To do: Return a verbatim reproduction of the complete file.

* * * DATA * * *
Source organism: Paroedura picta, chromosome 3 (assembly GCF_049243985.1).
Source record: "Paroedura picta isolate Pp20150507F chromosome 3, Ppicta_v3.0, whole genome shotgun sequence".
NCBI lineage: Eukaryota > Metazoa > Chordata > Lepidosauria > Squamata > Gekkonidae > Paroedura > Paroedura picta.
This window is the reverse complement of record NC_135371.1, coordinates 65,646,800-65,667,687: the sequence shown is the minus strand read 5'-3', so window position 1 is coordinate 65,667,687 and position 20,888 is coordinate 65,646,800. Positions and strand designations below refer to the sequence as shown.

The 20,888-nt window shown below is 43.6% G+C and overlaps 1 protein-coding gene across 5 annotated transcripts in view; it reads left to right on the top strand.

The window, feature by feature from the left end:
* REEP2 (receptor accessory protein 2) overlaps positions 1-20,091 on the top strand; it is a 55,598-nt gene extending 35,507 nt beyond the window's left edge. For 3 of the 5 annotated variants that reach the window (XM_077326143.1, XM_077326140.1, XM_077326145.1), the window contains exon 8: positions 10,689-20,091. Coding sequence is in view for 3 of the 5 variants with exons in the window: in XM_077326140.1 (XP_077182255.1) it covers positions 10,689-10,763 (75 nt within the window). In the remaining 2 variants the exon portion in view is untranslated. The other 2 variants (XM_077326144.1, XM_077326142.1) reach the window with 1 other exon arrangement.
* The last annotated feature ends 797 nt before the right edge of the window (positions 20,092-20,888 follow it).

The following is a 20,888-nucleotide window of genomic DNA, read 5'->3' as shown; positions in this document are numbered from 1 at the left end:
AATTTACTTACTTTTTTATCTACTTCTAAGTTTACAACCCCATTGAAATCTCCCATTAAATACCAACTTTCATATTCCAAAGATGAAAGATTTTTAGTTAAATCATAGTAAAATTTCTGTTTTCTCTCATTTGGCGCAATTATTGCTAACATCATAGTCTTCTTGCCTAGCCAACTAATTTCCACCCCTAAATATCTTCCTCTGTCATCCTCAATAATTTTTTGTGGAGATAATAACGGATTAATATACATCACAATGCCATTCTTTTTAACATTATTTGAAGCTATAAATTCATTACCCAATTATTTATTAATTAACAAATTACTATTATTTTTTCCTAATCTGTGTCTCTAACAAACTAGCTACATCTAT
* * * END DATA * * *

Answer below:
Source organism: Paroedura picta, chromosome 3 (assembly GCF_049243985.1).
Source record: "Paroedura picta isolate Pp20150507F chromosome 3, Ppicta_v3.0, whole genome shotgun sequence".
NCBI lineage: Eukaryota > Metazoa > Chordata > Lepidosauria > Squamata > Gekkonidae > Paroedura > Paroedura picta.
This window is the reverse complement of record NC_135371.1, coordinates 65,646,800-65,667,687: the sequence shown is the minus strand read 5'-3', so window position 1 is coordinate 65,667,687 and position 20,888 is coordinate 65,646,800. Positions and strand designations below refer to the sequence as shown.

The 20,888-nt window shown below is 43.6% G+C and overlaps 1 protein-coding gene across 5 annotated transcripts in view; it reads left to right on the top strand.

The window, feature by feature from the left end:
* REEP2 (receptor accessory protein 2) overlaps positions 1-20,091 on the top strand; it is a 55,598-nt gene extending 35,507 nt beyond the window's left edge. For 3 of the 5 annotated variants that reach the window (XM_077326143.1, XM_077326140.1, XM_077326145.1), the window contains exon 8: positions 10,689-20,091. Coding sequence is in view for 3 of the 5 variants with exons in the window: in XM_077326140.1 (XP_077182255.1) it covers positions 10,689-10,763 (75 nt within the window). In the remaining 2 variants the exon portion in view is untranslated. The other 2 variants (XM_077326144.1, XM_077326142.1) reach the window with 1 other exon arrangement.
* The last annotated feature ends 797 nt before the right edge of the window (positions 20,092-20,888 follow it).

The following is a 20,888-nucleotide window of genomic DNA, read 5'->3' as shown; positions in this document are numbered from 1 at the left end:
AATTTACTTACTTTTTTATCTACTTCTAAGTTTACAACCCCATTGAAATCTCCCATTAAATACCAACTTTCATATTCCAAAGATGAAAGATTTTTAGTTAAATCATAGTAAAATTTCTGTTTTCTCTCATTTGGCGCAATTATTGCTAACATCATAGTCTTCTTGCCTAGCCAACTAATTTCCACCCCTAAATATCTTCCTCTGTCATCCTCAATAATTTTTTGTGGAGATAATAACGGATTAATATACATCACAATGCCATTCTTTTTAACATTATTTGAAGCTATAAATTCATTACCCAATTATTTATTAATTAACAAATTACTATTATTTTTTCCTAATCTGTGTCTCTAACAAACTAGCTACATCTAT